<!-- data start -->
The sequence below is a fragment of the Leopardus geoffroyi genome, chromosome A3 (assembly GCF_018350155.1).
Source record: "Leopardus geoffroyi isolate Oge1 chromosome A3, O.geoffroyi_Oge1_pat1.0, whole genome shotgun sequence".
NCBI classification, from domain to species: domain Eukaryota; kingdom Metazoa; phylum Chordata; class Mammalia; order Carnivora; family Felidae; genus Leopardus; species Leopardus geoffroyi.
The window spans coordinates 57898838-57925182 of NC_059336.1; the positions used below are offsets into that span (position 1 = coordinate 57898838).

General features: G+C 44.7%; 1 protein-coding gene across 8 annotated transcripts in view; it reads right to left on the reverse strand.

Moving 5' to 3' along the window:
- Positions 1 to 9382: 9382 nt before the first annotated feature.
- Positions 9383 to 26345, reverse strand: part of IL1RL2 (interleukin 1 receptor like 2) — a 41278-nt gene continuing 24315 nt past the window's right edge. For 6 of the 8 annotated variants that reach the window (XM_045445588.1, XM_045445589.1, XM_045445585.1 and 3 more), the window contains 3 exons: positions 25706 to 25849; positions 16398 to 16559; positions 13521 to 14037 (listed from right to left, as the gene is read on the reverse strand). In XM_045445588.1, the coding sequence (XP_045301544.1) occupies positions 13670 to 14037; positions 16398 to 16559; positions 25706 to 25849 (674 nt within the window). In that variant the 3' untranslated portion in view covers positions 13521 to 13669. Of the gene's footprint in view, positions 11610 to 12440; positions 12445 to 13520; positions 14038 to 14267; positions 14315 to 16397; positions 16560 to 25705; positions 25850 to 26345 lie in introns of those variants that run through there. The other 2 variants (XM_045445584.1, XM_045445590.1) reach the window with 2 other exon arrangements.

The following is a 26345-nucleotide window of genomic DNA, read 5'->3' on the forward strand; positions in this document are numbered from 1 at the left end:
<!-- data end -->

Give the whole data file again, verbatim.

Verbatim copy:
The sequence below is a fragment of the Leopardus geoffroyi genome, chromosome A3 (assembly GCF_018350155.1).
Source record: "Leopardus geoffroyi isolate Oge1 chromosome A3, O.geoffroyi_Oge1_pat1.0, whole genome shotgun sequence".
NCBI classification, from domain to species: domain Eukaryota; kingdom Metazoa; phylum Chordata; class Mammalia; order Carnivora; family Felidae; genus Leopardus; species Leopardus geoffroyi.
The window spans coordinates 57898838-57925182 of NC_059336.1; the positions used below are offsets into that span (position 1 = coordinate 57898838).

General features: G+C 44.7%; 1 protein-coding gene across 8 annotated transcripts in view; it reads right to left on the reverse strand.

Moving 5' to 3' along the window:
- Positions 1 to 9382: 9382 nt before the first annotated feature.
- Positions 9383 to 26345, reverse strand: part of IL1RL2 (interleukin 1 receptor like 2) — a 41278-nt gene continuing 24315 nt past the window's right edge. For 6 of the 8 annotated variants that reach the window (XM_045445588.1, XM_045445589.1, XM_045445585.1 and 3 more), the window contains 3 exons: positions 25706 to 25849; positions 16398 to 16559; positions 13521 to 14037 (listed from right to left, as the gene is read on the reverse strand). In XM_045445588.1, the coding sequence (XP_045301544.1) occupies positions 13670 to 14037; positions 16398 to 16559; positions 25706 to 25849 (674 nt within the window). In that variant the 3' untranslated portion in view covers positions 13521 to 13669. Of the gene's footprint in view, positions 11610 to 12440; positions 12445 to 13520; positions 14038 to 14267; positions 14315 to 16397; positions 16560 to 25705; positions 25850 to 26345 lie in introns of those variants that run through there. The other 2 variants (XM_045445584.1, XM_045445590.1) reach the window with 2 other exon arrangements.

The following is a 26345-nucleotide window of genomic DNA, read 5'->3' on the forward strand; positions in this document are numbered from 1 at the left end: